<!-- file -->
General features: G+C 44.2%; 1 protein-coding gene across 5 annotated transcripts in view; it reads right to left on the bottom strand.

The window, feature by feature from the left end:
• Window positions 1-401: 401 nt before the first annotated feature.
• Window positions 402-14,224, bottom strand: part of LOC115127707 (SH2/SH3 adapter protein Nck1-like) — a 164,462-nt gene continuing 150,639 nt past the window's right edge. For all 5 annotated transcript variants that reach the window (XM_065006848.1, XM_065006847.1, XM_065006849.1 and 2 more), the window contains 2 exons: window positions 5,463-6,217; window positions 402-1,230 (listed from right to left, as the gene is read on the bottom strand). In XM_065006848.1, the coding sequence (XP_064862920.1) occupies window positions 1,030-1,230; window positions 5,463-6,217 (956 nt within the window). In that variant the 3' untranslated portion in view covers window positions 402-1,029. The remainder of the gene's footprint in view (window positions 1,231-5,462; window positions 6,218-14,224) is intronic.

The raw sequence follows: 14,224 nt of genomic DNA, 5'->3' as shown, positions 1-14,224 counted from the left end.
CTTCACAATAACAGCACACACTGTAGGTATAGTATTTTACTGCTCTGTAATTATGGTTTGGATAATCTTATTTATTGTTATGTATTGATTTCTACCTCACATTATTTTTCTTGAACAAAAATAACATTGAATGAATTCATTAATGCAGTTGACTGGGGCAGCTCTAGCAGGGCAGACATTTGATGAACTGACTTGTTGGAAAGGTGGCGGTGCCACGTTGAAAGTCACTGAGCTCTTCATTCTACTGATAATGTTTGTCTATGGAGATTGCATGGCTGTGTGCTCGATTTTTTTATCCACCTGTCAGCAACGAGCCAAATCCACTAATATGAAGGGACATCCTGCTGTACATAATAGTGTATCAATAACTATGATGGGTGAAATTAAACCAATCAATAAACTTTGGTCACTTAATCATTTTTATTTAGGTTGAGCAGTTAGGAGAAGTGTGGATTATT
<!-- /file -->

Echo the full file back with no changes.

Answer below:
General features: G+C 44.2%; 1 protein-coding gene across 5 annotated transcripts in view; it reads right to left on the bottom strand.

The window, feature by feature from the left end:
• Window positions 1-401: 401 nt before the first annotated feature.
• Window positions 402-14,224, bottom strand: part of LOC115127707 (SH2/SH3 adapter protein Nck1-like) — a 164,462-nt gene continuing 150,639 nt past the window's right edge. For all 5 annotated transcript variants that reach the window (XM_065006848.1, XM_065006847.1, XM_065006849.1 and 2 more), the window contains 2 exons: window positions 5,463-6,217; window positions 402-1,230 (listed from right to left, as the gene is read on the bottom strand). In XM_065006848.1, the coding sequence (XP_064862920.1) occupies window positions 1,030-1,230; window positions 5,463-6,217 (956 nt within the window). In that variant the 3' untranslated portion in view covers window positions 402-1,029. The remainder of the gene's footprint in view (window positions 1,231-5,462; window positions 6,218-14,224) is intronic.

The raw sequence follows: 14,224 nt of genomic DNA, 5'->3' as shown, positions 1-14,224 counted from the left end.
CTTCACAATAACAGCACACACTGTAGGTATAGTATTTTACTGCTCTGTAATTATGGTTTGGATAATCTTATTTATTGTTATGTATTGATTTCTACCTCACATTATTTTTCTTGAACAAAAATAACATTGAATGAATTCATTAATGCAGTTGACTGGGGCAGCTCTAGCAGGGCAGACATTTGATGAACTGACTTGTTGGAAAGGTGGCGGTGCCACGTTGAAAGTCACTGAGCTCTTCATTCTACTGATAATGTTTGTCTATGGAGATTGCATGGCTGTGTGCTCGATTTTTTTATCCACCTGTCAGCAACGAGCCAAATCCACTAATATGAAGGGACATCCTGCTGTACATAATAGTGTATCAATAACTATGATGGGTGAAATTAAACCAATCAATAAACTTTGGTCACTTAATCATTTTTATTTAGGTTGAGCAGTTAGGAGAAGTGTGGATTATT